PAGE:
Government Contracting Mystery
The world of government contracting is often a mystery for those looking in from the civilian world. To clear up some of the mystery, here are answers to some common questions.
What IS DCAA and FAR?
A quick history lesson will help to clear this up. Prior to the Office of Federal Procurement Policy Act of 1974, each government agency had its own set of regulations regarding contracts. To create uniformity, the Office of Federal Procurement Policy Act of 1974 gave the Administrator of General Services, the Secretary of Defense, and the Administrator of National Aeronautics and Space the responsibility of creating and maintaining a unified set of regulations for federal contracts. Thus, these three agencies developed Federal Acquisition Regulation (FAR). These are the regulations/rules to which contracts must adhere. The FAR covers types of contracts, the bidding process, contractor accounting methods, and a host of other topics related to being a government contractor.
Then came the problem of how to manage and enforce FAR. As a result, the responsibility to provide audit and financial advisory services to the federal agencies required to follow FAR went to the Defense Contract Audit Agency (DCAA). All government contractors must meet these FAR requirements, otherwise known as being DCAA compliant.
What accounting software programs does DCAA approve?
DCAA does NOT approve or recommend any accounting software programs. Instead DCAA audits a company’s accounting system to make sure it can perform the accounting requirements per FAR. Before purchasing an accounting program or making any changes to an existing one, talk to a government contract accountant. They will be able to provide guidance in what accounting system will work for the company.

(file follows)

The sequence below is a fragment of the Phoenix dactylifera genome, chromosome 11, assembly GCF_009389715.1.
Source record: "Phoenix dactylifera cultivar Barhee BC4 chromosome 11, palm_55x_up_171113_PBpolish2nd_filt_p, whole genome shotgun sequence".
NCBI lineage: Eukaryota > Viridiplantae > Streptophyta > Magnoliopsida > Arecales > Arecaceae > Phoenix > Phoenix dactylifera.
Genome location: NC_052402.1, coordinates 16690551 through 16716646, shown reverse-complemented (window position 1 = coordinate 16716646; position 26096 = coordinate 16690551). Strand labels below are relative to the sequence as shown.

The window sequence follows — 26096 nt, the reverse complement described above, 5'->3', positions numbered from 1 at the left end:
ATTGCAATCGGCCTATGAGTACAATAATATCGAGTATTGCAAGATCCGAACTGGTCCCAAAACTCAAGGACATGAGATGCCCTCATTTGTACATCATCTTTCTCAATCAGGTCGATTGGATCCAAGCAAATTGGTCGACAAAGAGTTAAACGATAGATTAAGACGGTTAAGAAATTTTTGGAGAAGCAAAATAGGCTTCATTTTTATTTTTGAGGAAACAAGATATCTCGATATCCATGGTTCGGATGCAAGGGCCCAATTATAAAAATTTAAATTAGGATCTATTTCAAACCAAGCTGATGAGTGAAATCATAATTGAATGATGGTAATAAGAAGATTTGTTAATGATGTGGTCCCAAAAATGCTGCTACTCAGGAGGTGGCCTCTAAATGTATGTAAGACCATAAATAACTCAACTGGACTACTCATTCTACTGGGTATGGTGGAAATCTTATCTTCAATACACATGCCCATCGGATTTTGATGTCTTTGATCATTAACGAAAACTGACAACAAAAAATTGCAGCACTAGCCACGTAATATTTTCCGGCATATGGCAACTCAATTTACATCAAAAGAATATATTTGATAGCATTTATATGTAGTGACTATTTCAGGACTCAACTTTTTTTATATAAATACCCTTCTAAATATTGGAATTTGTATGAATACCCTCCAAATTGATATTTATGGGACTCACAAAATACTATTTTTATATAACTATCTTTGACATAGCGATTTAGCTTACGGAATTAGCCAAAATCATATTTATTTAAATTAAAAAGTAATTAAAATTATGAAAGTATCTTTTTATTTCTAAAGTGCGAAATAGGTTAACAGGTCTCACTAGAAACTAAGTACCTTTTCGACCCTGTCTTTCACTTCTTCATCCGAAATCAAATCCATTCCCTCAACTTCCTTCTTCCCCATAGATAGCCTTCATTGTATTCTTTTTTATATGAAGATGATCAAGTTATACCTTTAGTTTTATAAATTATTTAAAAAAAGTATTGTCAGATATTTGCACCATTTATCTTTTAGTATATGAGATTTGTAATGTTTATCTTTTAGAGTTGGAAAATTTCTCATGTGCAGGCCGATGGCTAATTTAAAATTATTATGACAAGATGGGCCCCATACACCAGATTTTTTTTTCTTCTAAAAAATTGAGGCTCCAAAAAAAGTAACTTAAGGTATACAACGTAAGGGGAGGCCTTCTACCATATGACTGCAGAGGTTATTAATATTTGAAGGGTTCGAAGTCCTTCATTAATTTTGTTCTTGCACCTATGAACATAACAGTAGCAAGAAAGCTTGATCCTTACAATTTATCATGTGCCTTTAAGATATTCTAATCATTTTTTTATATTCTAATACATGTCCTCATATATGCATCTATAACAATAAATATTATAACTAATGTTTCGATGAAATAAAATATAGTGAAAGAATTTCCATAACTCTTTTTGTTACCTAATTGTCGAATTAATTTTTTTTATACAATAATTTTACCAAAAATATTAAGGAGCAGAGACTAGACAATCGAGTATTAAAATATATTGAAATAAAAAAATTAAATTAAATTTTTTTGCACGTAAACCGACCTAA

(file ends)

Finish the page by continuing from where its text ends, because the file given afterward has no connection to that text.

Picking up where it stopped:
Wait, there will be an audit?
Before a new contractor receives an award contract, there is an audit on the accounting system itself. This audit is better known as the preaward survey. The preaward survey is useful in determining whether the accounting system has the capabilities to meet FAR requirements. A contractor must pass the preaward survey prior to being awarded a government contract. This does not mean the accounting method has been audited and approved; it simply means the contractor’s accounting software has the capability of meeting the requirements.
Once a business is under government contract, an audit can happen at any time. It is essential to maintain contact with your government contract accountant. Having a government contract accountant by your side can help prepare and keep the business ready for an audit.
Keeping track of costs sounds complicated. How will I know how to classify costs?
In the civilian accounting world the basic costs are classified as Costs of Goods Sold, overhead, and G&A. FAR builds on this by adding requirements for the treatment of direct costs; adding Internal Research & Development, Bid & Proposal cost classifications, and treating certain types of costs as unallowable. FAR Part 31 Contract Cost Principles and Procedures provides guidance on the treatment of these costs.
For direct costs, the cost must be allowable per FAR 31.202 and must be allocable to a specific job, not just a customer. FAR 31.205 Selected Costs addresses allowable versus unallowable costs. This touches on the basics, but a business should spend some time becoming familiar with FAR. Since civilian costs and government costs can differ vastly, having a government contract accountant will help tremendously in learning how to classify costs.
Hopefully this helps to de-mystify some of the basics of the government contracting world. While there will be a learning curve, the rewards will be worth it in the long run. In any event, the learning curve will be less stressful and more successful with a government contract accountant in the picture.
Contributed by Jamie M. Shryock, CPA